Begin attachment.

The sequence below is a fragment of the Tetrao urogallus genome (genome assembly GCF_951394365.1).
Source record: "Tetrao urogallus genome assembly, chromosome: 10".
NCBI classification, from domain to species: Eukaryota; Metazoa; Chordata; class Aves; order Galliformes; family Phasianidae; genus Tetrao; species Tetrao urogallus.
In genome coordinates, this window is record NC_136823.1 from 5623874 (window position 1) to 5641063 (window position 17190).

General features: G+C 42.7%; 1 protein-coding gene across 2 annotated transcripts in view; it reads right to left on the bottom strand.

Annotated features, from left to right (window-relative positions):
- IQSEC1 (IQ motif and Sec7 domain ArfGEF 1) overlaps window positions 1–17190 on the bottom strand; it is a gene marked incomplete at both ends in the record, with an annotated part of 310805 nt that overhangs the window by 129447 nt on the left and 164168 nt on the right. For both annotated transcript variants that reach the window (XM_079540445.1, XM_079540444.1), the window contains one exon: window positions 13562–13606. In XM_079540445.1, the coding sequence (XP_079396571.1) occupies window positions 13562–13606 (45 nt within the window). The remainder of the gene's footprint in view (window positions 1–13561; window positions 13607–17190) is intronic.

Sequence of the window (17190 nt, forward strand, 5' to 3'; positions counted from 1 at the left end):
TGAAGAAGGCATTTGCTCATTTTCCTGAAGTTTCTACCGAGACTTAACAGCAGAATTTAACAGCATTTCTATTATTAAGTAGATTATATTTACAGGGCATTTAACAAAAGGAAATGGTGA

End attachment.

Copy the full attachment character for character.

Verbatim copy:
The sequence below is a fragment of the Tetrao urogallus genome (genome assembly GCF_951394365.1).
Source record: "Tetrao urogallus genome assembly, chromosome: 10".
NCBI classification, from domain to species: Eukaryota; Metazoa; Chordata; class Aves; order Galliformes; family Phasianidae; genus Tetrao; species Tetrao urogallus.
In genome coordinates, this window is record NC_136823.1 from 5623874 (window position 1) to 5641063 (window position 17190).

General features: G+C 42.7%; 1 protein-coding gene across 2 annotated transcripts in view; it reads right to left on the bottom strand.

Annotated features, from left to right (window-relative positions):
- IQSEC1 (IQ motif and Sec7 domain ArfGEF 1) overlaps window positions 1–17190 on the bottom strand; it is a gene marked incomplete at both ends in the record, with an annotated part of 310805 nt that overhangs the window by 129447 nt on the left and 164168 nt on the right. For both annotated transcript variants that reach the window (XM_079540445.1, XM_079540444.1), the window contains one exon: window positions 13562–13606. In XM_079540445.1, the coding sequence (XP_079396571.1) occupies window positions 13562–13606 (45 nt within the window). The remainder of the gene's footprint in view (window positions 1–13561; window positions 13607–17190) is intronic.

Sequence of the window (17190 nt, forward strand, 5' to 3'; positions counted from 1 at the left end):
TGAAGAAGGCATTTGCTCATTTTCCTGAAGTTTCTACCGAGACTTAACAGCAGAATTTAACAGCATTTCTATTATTAAGTAGATTATATTTACAGGGCATTTAACAAAAGGAAATGGTGA